• Corpus ID: 52846792

Do Government Guarantees of Bank Loans Lower , or Raise , Banks ’ Nonguaranteed Lending ?

  title={Do Government Guarantees of Bank Loans Lower , or Raise , Banks ’ Nonguaranteed Lending ?},
  author={James Allen Wilcox and Haas},
The government vastly increased loan guarantees and capital injections for banks during the late-1990s crisis in Japan. We model when loan guarantees would raise, or lower, nonguaranteed lending. We found that nonguaranteed loans to small businesses rose by more than guaranteed loans rose. We also found that capital, which was injected only into the largest banks, was associated with significant increases in their lending. Thus, both the capital injections and the “synthetic capital” generated… 


Bank Capital, Loan Delinquencies, and Real Estate Lending
Abstract This study estimated the relation of individual banks′ real estate loans to capital shortfalls, loan delinquencies, and local economic conditions. Capital shortfalls tended to reduce banks′
The Repercussions on Small Banks and Small Businesses of Procyclical Bank Capital and Countercyclical Loan Guarantees
Small businesses rely on banks for credit more than large businesses do. As a result, small business may be more adversely affected when adverse shocks, such as reduced bank capital or higher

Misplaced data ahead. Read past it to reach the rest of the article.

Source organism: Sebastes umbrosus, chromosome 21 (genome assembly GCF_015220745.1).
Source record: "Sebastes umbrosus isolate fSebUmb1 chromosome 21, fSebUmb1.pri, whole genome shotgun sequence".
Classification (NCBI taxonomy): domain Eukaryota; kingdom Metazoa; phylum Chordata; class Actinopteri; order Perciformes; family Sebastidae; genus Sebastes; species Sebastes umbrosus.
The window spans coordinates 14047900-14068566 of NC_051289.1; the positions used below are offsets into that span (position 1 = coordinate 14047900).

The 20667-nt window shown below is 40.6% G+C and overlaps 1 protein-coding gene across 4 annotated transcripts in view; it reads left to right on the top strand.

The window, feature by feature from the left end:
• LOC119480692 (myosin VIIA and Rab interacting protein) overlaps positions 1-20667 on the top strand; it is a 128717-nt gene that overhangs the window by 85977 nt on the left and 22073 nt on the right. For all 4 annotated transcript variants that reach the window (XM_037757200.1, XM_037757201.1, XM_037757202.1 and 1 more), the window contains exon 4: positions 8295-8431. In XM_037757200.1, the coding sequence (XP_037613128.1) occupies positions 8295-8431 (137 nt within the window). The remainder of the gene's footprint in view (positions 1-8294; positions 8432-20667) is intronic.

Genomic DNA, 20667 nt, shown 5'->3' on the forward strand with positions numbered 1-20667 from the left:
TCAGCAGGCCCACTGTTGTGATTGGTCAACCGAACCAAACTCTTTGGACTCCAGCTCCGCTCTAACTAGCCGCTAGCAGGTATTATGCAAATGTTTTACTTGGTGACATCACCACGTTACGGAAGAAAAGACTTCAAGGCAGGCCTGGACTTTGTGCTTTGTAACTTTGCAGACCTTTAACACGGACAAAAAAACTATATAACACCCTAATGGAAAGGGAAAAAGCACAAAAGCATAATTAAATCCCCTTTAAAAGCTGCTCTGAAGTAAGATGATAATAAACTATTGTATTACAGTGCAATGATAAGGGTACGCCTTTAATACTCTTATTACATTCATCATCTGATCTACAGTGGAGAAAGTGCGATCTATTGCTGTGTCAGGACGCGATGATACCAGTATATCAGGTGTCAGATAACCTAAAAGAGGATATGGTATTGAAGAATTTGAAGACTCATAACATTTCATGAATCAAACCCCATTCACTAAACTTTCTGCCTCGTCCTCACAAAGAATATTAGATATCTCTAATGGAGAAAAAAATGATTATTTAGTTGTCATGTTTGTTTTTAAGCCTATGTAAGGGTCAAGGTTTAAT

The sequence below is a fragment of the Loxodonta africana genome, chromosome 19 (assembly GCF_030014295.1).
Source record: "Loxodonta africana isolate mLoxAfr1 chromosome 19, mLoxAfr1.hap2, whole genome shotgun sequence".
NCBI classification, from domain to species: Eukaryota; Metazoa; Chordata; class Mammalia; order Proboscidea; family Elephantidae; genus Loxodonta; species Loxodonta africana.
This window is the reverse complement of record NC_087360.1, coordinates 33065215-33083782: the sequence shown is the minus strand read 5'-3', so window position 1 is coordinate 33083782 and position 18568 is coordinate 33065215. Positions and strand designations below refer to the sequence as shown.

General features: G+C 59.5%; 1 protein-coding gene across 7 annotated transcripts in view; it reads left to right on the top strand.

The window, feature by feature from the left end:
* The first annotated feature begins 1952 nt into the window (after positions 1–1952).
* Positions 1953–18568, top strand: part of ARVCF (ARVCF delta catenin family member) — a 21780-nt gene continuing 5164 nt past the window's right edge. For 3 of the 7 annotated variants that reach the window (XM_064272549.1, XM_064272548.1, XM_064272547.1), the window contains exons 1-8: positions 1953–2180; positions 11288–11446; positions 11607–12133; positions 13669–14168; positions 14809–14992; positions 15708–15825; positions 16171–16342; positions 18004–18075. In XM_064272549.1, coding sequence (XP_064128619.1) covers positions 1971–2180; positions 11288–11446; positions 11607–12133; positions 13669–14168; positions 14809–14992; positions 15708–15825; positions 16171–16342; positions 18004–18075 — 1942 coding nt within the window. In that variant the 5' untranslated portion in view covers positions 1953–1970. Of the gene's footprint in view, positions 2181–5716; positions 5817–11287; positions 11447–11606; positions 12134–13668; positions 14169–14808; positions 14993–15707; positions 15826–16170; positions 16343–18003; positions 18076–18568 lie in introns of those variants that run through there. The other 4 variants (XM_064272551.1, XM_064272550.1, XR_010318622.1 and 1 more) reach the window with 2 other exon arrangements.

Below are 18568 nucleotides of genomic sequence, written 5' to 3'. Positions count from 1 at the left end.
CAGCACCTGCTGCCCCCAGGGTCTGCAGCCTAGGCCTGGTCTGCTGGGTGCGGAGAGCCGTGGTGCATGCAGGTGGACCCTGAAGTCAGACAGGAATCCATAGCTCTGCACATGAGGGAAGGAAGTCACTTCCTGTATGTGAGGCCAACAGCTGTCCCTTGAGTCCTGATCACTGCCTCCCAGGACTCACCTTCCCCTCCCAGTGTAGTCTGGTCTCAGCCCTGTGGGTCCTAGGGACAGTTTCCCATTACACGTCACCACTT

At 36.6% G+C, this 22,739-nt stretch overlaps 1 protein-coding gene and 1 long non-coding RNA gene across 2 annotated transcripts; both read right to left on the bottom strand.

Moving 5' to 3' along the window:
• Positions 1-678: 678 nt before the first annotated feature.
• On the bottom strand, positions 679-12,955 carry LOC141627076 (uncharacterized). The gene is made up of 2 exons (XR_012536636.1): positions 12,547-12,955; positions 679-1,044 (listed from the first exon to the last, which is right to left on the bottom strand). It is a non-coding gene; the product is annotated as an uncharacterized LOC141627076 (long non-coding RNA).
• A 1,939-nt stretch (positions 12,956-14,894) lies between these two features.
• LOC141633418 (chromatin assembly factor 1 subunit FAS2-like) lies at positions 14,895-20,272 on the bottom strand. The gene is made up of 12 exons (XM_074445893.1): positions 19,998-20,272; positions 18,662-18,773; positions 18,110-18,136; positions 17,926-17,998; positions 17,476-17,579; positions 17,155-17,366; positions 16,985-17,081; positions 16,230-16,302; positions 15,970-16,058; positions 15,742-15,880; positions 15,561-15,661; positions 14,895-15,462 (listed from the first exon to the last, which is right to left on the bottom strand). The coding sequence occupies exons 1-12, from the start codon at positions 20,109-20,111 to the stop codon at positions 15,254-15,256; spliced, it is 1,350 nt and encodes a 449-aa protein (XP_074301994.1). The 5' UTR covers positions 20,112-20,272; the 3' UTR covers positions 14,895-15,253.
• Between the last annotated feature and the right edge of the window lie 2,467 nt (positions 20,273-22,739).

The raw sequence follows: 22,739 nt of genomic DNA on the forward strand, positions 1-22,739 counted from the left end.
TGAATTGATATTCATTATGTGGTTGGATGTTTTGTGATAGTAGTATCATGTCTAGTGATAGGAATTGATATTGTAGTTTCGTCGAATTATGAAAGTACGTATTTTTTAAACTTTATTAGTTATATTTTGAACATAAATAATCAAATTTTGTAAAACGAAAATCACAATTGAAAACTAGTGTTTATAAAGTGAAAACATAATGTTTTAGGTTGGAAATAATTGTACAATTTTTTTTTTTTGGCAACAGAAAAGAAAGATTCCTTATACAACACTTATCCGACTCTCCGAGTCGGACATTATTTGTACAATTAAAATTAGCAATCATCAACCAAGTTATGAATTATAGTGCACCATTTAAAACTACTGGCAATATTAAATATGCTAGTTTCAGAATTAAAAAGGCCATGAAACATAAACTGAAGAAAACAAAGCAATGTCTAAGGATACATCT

Prudential Regulation and the “Credit Crunch”: Evidence from Japan
The underlying causes of sharp declines in bank lending during recessions in large developed economies, as exemplified by the U.S. in the early 1990s and Japan in the late 1990s, are still being
Promoting Enterprise Development or Subsidizing Tradition?
Governments and trade associations have often intervened in credit markets to guarantee loans made by financial institutions to small and medium-sized enterprises (SMEs). The most active loan
Accounting Information Quality and Government Guaranteed Loans: Evidence from Japanese SMEs
We empirically investigate the effects of accounting information quality, as measured by accruals quality, on the use of government guaranteed loans, which we regard as a form of transaction lending.
The Impact of Public Guarantees on Bank Risk Taking: Evidence from a Natural Experiment
The results suggest that banks whose government guarantee was removed reduced credit risk by cutting off the riskiest borrowers from credit, and banks that ex ante benefitted more from the guarantee increased interest rates on their remaining borrowers.